In Mexico, the Senate and the Spotlight Initiative convened the high-level event “Agenda to address femicide violence in light of the Committee on the Elimination of Discrimination against Women (CEDAW) Report”. The event honoured the lives of femicide victims and the tireless struggle of their families for justice by promoting legislation and urgent action at the federal and local level to eradicate femicide. It also launched a social media campaign called “ConEllas” (WithThem) with participation of more than 50 relatives of victims and survivors of femicide, activists, human rights defenders, feminists and public servants.
In Mozambique, the Spotlight Initiative organized the photo exhibition "NO to Violence against Women and Girls" in the country's capital, Maputo. Taking place across three freely accessible cultural centres, the main themes of the exhibition were: female economic empowerment, awareness-raising campaigns and positive masculinities. The launch of the exhibition was attended by high representatives of the Spotlight Initiative.
The Spotlight Initiative supported all the launch ceremonies and "Spotlight Initiative caravans" in its 13 implementation districts, where events such as the inauguration of Integrated Care Centres, workshops, conferences, theatres and knowledge products launches were included.
In Niger, activists working to end violence against women and girls shared their vision for a violence-free Niger, and why men need to join the push to gender-based violence.
REGIONAL PROGRAMME FOR CENTRAL ASIA AND AFGHANISTAN
A youth debating tournament was held with support from IDEA CA (International Debate Education Association Central Asia), a regional youth-led organization which is leading the establishment an informal regional alliance of youth organizations, along with a series of awareness raising events that included a film screening, press conference on the programme’s results, a series of human interest stories and conferences for student on the elimination of violence against women and girls.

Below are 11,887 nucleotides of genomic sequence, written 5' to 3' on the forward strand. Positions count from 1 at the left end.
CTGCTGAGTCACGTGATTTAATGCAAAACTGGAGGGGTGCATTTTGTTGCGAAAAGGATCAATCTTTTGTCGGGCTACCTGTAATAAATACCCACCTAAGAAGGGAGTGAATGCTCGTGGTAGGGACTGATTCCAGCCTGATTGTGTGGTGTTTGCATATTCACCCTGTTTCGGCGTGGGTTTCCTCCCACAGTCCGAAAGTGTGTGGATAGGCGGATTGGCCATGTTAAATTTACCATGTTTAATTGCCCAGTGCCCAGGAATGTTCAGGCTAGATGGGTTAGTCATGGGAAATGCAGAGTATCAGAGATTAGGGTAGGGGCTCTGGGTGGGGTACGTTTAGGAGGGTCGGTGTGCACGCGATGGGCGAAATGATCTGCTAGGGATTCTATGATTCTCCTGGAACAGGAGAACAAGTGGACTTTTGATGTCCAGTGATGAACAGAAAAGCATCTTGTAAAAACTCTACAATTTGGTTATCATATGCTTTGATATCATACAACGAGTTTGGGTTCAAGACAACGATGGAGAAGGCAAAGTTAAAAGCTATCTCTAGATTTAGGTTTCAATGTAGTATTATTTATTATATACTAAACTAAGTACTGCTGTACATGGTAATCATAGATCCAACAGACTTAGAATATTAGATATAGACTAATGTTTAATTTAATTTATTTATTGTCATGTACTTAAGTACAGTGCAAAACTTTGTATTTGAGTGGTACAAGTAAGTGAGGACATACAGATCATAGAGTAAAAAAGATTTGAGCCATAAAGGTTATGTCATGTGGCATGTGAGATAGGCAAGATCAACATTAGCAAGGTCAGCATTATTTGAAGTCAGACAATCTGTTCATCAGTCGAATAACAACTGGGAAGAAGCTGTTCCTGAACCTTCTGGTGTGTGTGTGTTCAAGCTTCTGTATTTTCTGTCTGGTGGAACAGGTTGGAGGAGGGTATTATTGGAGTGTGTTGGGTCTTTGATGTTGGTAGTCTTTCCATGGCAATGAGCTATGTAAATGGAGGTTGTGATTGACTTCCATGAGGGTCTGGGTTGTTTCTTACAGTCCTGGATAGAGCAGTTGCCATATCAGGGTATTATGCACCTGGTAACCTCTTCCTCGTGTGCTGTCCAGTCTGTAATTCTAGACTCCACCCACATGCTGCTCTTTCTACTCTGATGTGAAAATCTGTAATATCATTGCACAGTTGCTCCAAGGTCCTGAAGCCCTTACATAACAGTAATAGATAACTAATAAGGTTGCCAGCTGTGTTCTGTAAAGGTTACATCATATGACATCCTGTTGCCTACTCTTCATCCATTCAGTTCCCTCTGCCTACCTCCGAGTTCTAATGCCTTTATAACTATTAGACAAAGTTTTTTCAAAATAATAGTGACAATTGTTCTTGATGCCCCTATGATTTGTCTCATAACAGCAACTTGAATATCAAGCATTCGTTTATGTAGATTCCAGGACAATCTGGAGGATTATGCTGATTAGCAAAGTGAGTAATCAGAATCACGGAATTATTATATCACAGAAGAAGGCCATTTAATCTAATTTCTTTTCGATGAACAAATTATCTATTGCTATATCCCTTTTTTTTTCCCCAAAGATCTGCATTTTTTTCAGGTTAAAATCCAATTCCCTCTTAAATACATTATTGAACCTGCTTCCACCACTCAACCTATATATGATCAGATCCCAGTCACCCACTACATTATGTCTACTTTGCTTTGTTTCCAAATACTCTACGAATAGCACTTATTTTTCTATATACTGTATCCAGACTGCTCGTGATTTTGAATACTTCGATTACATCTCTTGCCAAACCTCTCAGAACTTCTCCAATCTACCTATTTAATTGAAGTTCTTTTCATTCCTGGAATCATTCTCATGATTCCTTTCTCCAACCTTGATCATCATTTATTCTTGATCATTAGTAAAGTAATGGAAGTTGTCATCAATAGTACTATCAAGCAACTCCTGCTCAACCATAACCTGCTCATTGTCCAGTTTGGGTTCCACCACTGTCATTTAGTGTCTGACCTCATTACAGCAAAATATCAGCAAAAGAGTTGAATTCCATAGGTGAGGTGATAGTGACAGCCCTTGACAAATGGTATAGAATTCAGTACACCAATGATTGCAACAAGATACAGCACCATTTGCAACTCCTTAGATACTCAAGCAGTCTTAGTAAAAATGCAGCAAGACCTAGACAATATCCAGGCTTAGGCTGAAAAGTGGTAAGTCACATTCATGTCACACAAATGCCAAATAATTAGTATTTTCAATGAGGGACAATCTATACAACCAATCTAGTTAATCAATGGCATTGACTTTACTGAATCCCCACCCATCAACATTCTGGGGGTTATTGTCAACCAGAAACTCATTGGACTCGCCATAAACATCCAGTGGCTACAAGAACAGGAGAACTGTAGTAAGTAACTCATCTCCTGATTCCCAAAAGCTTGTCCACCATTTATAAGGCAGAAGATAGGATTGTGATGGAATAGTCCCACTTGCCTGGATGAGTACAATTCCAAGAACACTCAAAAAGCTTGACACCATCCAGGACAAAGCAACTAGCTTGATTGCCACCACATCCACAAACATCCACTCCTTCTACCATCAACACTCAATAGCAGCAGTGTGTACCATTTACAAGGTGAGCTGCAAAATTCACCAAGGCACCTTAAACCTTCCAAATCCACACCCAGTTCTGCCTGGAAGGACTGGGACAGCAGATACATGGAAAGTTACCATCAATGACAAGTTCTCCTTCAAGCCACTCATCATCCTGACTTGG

SAFE AND FAIR
Safe and Fair created a Future of Work podcast examining how migrating for work can give people with diverse sexual orientations, gender identities and expressions (SOGIE) the chance of a better life, as well as some of the challenges they face and how they can be better supported.
TRINIDAD AND TOBAGO
The Initiative launched a campaign of public service announcements that support positive norms and prompt reflection on the harmful norms that drive violence against women It also collaborated with Trinbagonian media house Guardian Media for "16 Days of Conversation". This series of articles focused on the work of activists, survivors and UN agencies to end violence against women and girls.
In Uganda, multiple events were held throughout the 16 Days. Parliament was lit in orange and a press conference was held highlighting gender-based violence. A thought-provoking exhibition entitled “What I Was Wearing” featured 16 mannequins dressed in the clothes that were worn by 16 Ugandan survivors of sexual violence at the time they were attacked. This aimed to subvert victim-blaming attitudes towards women’s dress and behaviour. A series of videos with sign-language went live on social media and national television, and local events included marches of at least 300 people each in the towns of Gulu, Kotido and Moroto.
A number of high-level events and panel discussions were held at Harare Gardens, which included musical entertainment and a GBV marketplace that allowed GBV service providers to share information on referral pathways and the services available to survivors. The event was broadcast by local radio station StarFM for greater reach and visibility.
In the period leading to the 16 Days of Activism, a competition invited young people to create art, music or a short story on the theme of "Collective responsibility for GBV: What are you doing to eliminate Gender Based Violence?” Ten winning entries were showcased at an awards ceremony.